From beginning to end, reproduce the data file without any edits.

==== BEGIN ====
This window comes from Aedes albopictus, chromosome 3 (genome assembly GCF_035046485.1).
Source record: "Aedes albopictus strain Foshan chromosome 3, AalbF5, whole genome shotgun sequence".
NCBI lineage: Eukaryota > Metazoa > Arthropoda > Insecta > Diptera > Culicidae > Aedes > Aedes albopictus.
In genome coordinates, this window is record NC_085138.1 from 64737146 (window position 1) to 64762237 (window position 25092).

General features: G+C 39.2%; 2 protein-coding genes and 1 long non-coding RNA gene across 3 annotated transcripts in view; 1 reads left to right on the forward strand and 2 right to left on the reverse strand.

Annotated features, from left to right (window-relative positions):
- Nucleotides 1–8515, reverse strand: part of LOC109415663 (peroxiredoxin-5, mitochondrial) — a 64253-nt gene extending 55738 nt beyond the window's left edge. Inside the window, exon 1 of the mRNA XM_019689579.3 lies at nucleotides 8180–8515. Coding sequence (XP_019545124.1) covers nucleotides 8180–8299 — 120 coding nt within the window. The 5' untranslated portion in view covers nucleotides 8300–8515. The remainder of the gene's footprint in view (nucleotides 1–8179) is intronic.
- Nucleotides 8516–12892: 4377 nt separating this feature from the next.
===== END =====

This window comes from Aedes albopictus, chromosome 3 (genome assembly GCF_035046485.1).
Source record: "Aedes albopictus strain Foshan chromosome 3, AalbF5, whole genome shotgun sequence".
NCBI lineage: Eukaryota > Metazoa > Arthropoda > Insecta > Diptera > Culicidae > Aedes > Aedes albopictus.
In genome coordinates, this window is record NC_085138.1 from 64737146 (window position 1) to 64762237 (window position 25092).

General features: G+C 39.2%; 2 protein-coding genes and 1 long non-coding RNA gene across 3 annotated transcripts in view; 1 reads left to right on the forward strand and 2 right to left on the reverse strand.

Annotated features, from left to right (window-relative positions):
- Nucleotides 1–8515, reverse strand: part of LOC109415663 (peroxiredoxin-5, mitochondrial) — a 64253-nt gene extending 55738 nt beyond the window's left edge. Inside the window, exon 1 of the mRNA XM_019689579.3 lies at nucleotides 8180–8515. Coding sequence (XP_019545124.1) covers nucleotides 8180–8299 — 120 coding nt within the window. The 5' untranslated portion in view covers nucleotides 8300–8515. The remainder of the gene's footprint in view (nucleotides 1–8179) is intronic.
- Nucleotides 8516–12892: 4377 nt separating this feature from the next.